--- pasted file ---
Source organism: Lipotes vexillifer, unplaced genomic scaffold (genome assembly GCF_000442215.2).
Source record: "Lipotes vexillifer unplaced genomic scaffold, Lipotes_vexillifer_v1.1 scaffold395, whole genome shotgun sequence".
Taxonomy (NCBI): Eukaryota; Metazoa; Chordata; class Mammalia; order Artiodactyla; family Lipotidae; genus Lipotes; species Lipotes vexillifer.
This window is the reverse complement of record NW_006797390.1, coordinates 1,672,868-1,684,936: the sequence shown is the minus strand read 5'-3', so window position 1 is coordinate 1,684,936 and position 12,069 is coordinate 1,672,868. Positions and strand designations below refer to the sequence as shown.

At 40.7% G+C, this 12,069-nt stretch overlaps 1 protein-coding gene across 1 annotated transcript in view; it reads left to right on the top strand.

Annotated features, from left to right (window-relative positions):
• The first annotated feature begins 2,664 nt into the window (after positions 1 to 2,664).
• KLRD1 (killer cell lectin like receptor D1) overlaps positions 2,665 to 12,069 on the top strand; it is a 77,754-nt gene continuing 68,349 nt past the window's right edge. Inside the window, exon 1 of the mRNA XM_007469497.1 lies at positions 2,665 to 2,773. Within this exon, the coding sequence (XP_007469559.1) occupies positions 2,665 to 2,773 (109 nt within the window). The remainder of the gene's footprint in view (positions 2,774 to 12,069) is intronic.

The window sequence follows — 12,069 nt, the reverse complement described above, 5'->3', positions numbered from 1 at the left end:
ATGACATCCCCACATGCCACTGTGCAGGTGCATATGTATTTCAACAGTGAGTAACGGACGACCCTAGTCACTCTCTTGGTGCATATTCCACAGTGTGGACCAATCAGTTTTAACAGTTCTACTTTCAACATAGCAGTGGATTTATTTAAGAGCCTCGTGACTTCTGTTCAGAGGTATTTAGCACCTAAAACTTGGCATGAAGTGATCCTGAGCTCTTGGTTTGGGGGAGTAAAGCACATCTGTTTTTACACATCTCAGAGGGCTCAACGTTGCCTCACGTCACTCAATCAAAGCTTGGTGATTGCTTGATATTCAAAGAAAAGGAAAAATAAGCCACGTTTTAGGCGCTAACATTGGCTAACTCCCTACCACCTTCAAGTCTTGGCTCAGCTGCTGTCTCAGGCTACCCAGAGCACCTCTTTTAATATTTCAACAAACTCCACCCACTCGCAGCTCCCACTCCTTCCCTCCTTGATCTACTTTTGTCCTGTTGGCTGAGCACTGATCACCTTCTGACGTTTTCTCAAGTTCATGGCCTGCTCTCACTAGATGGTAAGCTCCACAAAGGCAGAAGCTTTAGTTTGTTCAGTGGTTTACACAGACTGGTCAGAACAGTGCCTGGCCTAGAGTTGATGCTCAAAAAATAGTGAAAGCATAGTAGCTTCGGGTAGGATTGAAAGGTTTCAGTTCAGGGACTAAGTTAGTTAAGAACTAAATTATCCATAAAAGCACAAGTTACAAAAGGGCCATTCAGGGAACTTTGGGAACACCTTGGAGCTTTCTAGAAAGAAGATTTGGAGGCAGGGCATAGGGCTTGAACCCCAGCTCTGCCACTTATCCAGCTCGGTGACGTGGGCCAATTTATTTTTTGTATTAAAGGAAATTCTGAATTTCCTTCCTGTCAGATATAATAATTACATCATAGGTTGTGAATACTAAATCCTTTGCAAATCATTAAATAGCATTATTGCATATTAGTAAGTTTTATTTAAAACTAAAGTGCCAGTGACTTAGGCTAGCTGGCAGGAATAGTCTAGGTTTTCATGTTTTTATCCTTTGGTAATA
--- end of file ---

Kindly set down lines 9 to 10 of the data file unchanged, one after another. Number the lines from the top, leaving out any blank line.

The window sequence follows — 12,069 nt, the reverse complement described above, 5'->3', positions numbered from 1 at the left end:
ATGACATCCCCACATGCCACTGTGCAGGTGCATATGTATTTCAACAGTGAGTAACGGACGACCCTAGTCACTCTCTTGGTGCATATTCCACAGTGTGGACCAATCAGTTTTAACAGTTCTACTTTCAACATAGCAGTGGATTTATTTAAGAGCCTCGTGACTTCTGTTCAGAGGTATTTAGCACCTAAAACTTGGCATGAAGTGATCCTGAGCTCTTGGTTTGGGGGAGTAAAGCACATCTGTTTTTACACATCTCAGAGGGCTCAACGTTGCCTCACGTCACTCAATCAAAGCTTGGTGATTGCTTGATATTCAAAGAAAAGGAAAAATAAGCCACGTTTTAGGCGCTAACATTGGCTAACTCCCTACCACCTTCAAGTCTTGGCTCAGCTGCTGTCTCAGGCTACCCAGAGCACCTCTTTTAATATTTCAACAAACTCCACCCACTCGCAGCTCCCACTCCTTCCCTCCTTGATCTACTTTTGTCCTGTTGGCTGAGCACTGATCACCTTCTGACGTTTTCTCAAGTTCATGGCCTGCTCTCACTAGATGGTAAGCTCCACAAAGGCAGAAGCTTTAGTTTGTTCAGTGGTTTACACAGACTGGTCAGAACAGTGCCTGGCCTAGAGTTGATGCTCAAAAAATAGTGAAAGCATAGTAGCTTCGGGTAGGATTGAAAGGTTTCAGTTCAGGGACTAAGTTAGTTAAGAACTAAATTATCCATAAAAGCACAAGTTACAAAAGGGCCATTCAGGGAACTTTGGGAACACCTTGGAGCTTTCTAGAAAGAAGATTTGGAGGCAGGGCATAGGGCTTGAACCCCAGCTCTGCCACTTATCCAGCTCGGTGACGTGGGCCAATTTATTTTTTGTATTAAAGGAAATTCTGAATTTCCTTCCTGTCAGATATAATAATTACATCATAGGTTGTGAATACTAAATCCTTTGCAAATCATTAAATAGCATTATTGCATATTAGTAAGTTTTATTTAAAACTAAAGTGCCAGTGACTTAGGCTAGCTGGCAGGAATAGTCTAGGTTTTCATGTTTTTATCCTTTGGTAATA